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How to Become a Licensed Massage Therapist in 2021

Are you interested in learning how to become a licensed massage therapist? You are not alone. According to the Bureau of Labor Statistics (BLS), the job outlook is expected to grow by 21 percent over the next ten years, a figure that far exceeds those predicted for other professions.

That growth is attributed mainly to a growing acceptance of holistic health practices. What was once considered a luxury service is increasingly incorporated into everyday wellness routines. An aging population has also helped increase demand for good masseurs. 

Below, we’ll look deeper into what it takes to become a licensed massage therapist.

4 Tips To Becoming a Licensed Massage Therapist

1. Find the Right Massage Therapy Program for You

As of 2019, there were over 245 accredited massage therapy programs across the United States. As per the standards set by the American Massage Therapy Association (AMTA), these programs offer a minimum of 500 in-class hours to ensure the highest quality massage therapy education.

You’ll have to consider a few different factors to determine which massage therapy school is best for you. Tuition and fees usually rank high on this list. You may also want to inquire about the availability of financial aid and continuing education opportunities.

Remember, it’s important to incorporate the costs of books and supplies when calculating your school budget.

Make an impact in people’s lives by addressing both body and soul through the manipulation of muscles. Request more information about the Professional Massage Therapy program at ICOHS College.

Next, you’ll want to get a better sense of the school’s philosophy. Find out what types of massage therapy they specialize in and determine if these align with your professional goals. 

Then, you can start looking into course schedules. Think about the time requirements involved. Does it afford you the ability to tend to exist responsibilities and practice during off-hours?

You should also research the school faculty. Look into their credentials. You can also request additional information about students’ resources, from tutoring services to job placement and more. 

If you really want to find out just what kind of education the program offers, you can even book an appointment with faculty, graduates, or someone from the student clinic. That way, you’ll know exactly what kind of skills the program provides.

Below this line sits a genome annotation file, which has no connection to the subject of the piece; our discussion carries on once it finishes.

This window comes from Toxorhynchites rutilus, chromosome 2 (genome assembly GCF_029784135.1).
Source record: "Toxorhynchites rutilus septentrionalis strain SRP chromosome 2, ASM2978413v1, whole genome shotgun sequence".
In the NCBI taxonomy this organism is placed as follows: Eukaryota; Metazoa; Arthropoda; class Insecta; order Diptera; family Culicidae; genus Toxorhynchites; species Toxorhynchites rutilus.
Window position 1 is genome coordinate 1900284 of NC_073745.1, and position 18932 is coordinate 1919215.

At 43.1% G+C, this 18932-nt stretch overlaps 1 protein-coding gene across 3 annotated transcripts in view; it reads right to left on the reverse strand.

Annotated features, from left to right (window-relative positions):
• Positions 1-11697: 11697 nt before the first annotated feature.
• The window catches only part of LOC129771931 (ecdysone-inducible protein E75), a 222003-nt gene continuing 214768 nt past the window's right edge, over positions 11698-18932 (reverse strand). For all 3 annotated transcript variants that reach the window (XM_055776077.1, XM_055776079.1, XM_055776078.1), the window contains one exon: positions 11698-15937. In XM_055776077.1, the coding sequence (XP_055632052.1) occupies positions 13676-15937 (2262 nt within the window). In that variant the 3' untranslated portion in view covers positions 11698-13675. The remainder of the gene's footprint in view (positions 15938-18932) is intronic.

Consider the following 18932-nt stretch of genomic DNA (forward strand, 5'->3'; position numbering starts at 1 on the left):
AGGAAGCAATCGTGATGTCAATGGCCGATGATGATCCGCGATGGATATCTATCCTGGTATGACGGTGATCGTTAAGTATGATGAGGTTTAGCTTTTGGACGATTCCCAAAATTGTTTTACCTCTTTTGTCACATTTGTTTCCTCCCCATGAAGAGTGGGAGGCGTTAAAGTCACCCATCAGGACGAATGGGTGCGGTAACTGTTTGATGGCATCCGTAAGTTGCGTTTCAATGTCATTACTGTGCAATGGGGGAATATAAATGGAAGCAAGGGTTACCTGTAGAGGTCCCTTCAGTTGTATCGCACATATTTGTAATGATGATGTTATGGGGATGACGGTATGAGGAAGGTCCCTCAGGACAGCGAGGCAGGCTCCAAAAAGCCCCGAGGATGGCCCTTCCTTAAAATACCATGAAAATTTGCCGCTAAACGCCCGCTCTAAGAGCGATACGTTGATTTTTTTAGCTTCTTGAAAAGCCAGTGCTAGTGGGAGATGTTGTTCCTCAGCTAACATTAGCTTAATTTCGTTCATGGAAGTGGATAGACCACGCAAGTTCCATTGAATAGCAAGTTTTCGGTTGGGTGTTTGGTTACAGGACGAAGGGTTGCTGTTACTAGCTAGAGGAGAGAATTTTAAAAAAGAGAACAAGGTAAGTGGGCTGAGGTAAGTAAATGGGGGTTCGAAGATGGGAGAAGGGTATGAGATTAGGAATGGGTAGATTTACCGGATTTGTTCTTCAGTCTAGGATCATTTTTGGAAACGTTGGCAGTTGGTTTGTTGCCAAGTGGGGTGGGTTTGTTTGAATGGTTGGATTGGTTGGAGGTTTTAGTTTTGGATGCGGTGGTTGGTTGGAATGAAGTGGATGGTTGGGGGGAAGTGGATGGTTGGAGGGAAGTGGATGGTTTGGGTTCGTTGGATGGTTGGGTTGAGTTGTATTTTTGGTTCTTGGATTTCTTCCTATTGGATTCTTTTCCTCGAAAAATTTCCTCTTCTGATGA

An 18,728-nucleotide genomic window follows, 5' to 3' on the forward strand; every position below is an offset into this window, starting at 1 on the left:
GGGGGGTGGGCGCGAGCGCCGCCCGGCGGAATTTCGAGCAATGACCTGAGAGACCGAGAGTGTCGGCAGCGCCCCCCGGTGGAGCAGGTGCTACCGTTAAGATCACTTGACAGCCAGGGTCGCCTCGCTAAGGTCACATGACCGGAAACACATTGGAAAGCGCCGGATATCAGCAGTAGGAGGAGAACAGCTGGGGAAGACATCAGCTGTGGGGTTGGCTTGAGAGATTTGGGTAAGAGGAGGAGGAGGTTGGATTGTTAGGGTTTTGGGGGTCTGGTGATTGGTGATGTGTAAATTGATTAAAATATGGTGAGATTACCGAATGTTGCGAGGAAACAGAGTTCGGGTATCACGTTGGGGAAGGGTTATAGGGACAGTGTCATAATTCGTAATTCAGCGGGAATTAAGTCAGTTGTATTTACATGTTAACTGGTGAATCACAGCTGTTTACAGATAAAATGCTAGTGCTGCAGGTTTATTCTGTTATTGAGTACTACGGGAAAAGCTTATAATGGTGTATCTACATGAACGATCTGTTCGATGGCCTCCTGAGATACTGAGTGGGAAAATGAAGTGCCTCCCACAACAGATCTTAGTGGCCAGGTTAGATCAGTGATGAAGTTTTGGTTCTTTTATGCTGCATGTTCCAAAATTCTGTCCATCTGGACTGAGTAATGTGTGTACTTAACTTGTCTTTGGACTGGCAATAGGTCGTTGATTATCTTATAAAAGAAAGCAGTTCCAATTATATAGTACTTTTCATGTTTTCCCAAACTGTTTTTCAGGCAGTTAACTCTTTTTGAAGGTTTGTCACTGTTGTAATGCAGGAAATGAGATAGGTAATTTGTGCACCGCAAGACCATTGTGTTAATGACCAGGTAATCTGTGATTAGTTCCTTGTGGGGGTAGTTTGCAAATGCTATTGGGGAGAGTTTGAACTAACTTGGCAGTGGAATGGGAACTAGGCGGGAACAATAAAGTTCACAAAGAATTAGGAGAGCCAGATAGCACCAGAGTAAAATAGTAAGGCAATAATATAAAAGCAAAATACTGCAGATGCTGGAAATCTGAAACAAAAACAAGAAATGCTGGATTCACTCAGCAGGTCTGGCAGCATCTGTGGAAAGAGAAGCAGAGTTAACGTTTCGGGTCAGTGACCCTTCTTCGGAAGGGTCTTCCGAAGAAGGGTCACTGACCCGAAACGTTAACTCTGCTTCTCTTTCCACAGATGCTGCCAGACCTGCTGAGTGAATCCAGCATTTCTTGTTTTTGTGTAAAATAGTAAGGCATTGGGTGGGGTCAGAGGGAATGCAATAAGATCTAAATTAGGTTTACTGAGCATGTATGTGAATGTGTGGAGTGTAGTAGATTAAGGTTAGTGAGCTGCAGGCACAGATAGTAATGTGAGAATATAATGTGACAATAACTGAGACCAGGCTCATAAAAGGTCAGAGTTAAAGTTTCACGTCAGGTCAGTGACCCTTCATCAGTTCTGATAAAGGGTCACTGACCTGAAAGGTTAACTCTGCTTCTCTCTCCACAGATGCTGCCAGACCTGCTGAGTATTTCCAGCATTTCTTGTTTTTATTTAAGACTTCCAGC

2. Complete All Practical Requirements

Practical Requirements for Licensed Massage Therapy

Practical requirements for massage therapists vary depending on state laws, but they generally revolve around a high school diploma, maintaining a minimum GPA throughout a program that lasts at least six months full time, or 12 months part-time (some massage therapy programs may take up to 15 months to complete). 

Apprenticeship experience may also be required for experience working on real clients. You’ll learn about different massage techniques and concepts during this stage, including orthopedics, trigger points, and palpation techniques.

You may also pursue specialty areas like Swedish massage, aromatherapy, oriental medicine, acupuncture, and sports massage. Graduates will then be eligible to take and pass an approved massage therapy exam.

The Massage and Bodywork Licensing Examination ( MBLEx), administered by the Federation of State Massage Therapy Boards (FSMTB), is one of the most commonly accepted exams within the United States, though the National Certification Examination, administered by the Board of Therapeutic Massage and Bodywork (BTMB), is also widely recognized. 

3. Get Licensed

Not all states enforce licensure requirements, including the state of California, though it is often recommended. 

Passing your licensing examination demonstrates mastery in the subject and can help inspire trust among clients. Earning this credential is also a great way to stand out to potential employers and demonstrate your commitment to the practice. 

Experts believe that professional licensing helps enhance public safety standards and ensures worker competency across the field. Today, over 40 states issue massage therapy licenses.